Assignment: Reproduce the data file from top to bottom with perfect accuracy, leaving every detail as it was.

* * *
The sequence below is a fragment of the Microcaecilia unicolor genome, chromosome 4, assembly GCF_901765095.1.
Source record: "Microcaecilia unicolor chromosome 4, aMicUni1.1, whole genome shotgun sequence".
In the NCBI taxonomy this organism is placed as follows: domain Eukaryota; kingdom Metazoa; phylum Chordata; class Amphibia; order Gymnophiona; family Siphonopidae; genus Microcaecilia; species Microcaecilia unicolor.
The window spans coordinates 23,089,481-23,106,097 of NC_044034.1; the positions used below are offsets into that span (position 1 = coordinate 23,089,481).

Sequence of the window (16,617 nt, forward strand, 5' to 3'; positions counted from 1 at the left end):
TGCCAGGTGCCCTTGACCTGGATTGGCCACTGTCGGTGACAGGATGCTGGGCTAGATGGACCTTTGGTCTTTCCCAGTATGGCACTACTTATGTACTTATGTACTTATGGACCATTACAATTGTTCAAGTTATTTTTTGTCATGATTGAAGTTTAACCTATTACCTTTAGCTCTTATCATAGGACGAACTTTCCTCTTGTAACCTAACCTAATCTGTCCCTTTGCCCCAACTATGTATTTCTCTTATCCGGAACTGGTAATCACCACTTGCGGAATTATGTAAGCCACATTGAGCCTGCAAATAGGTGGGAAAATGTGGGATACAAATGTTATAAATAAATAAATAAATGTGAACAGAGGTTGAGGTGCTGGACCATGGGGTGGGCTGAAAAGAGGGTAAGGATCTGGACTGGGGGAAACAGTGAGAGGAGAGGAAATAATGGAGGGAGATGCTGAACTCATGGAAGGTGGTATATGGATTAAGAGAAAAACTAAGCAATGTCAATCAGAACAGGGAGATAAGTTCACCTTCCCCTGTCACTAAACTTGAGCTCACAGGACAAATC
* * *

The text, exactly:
The sequence below is a fragment of the Microcaecilia unicolor genome, chromosome 4, assembly GCF_901765095.1.
Source record: "Microcaecilia unicolor chromosome 4, aMicUni1.1, whole genome shotgun sequence".
In the NCBI taxonomy this organism is placed as follows: domain Eukaryota; kingdom Metazoa; phylum Chordata; class Amphibia; order Gymnophiona; family Siphonopidae; genus Microcaecilia; species Microcaecilia unicolor.
The window spans coordinates 23,089,481-23,106,097 of NC_044034.1; the positions used below are offsets into that span (position 1 = coordinate 23,089,481).

Sequence of the window (16,617 nt, forward strand, 5' to 3'; positions counted from 1 at the left end):
TGCCAGGTGCCCTTGACCTGGATTGGCCACTGTCGGTGACAGGATGCTGGGCTAGATGGACCTTTGGTCTTTCCCAGTATGGCACTACTTATGTACTTATGTACTTATGGACCATTACAATTGTTCAAGTTATTTTTTGTCATGATTGAAGTTTAACCTATTACCTTTAGCTCTTATCATAGGACGAACTTTCCTCTTGTAACCTAACCTAATCTGTCCCTTTGCCCCAACTATGTATTTCTCTTATCCGGAACTGGTAATCACCACTTGCGGAATTATGTAAGCCACATTGAGCCTGCAAATAGGTGGGAAAATGTGGGATACAAATGTTATAAATAAATAAATAAATGTGAACAGAGGTTGAGGTGCTGGACCATGGGGTGGGCTGAAAAGAGGGTAAGGATCTGGACTGGGGGAAACAGTGAGAGGAGAGGAAATAATGGAGGGAGATGCTGAACTCATGGAAGGTGGTATATGGATTAAGAGAAAAACTAAGCAATGTCAATCAGAACAGGGAGATAAGTTCACCTTCCCCTGTCACTAAACTTGAGCTCACAGGACAAATC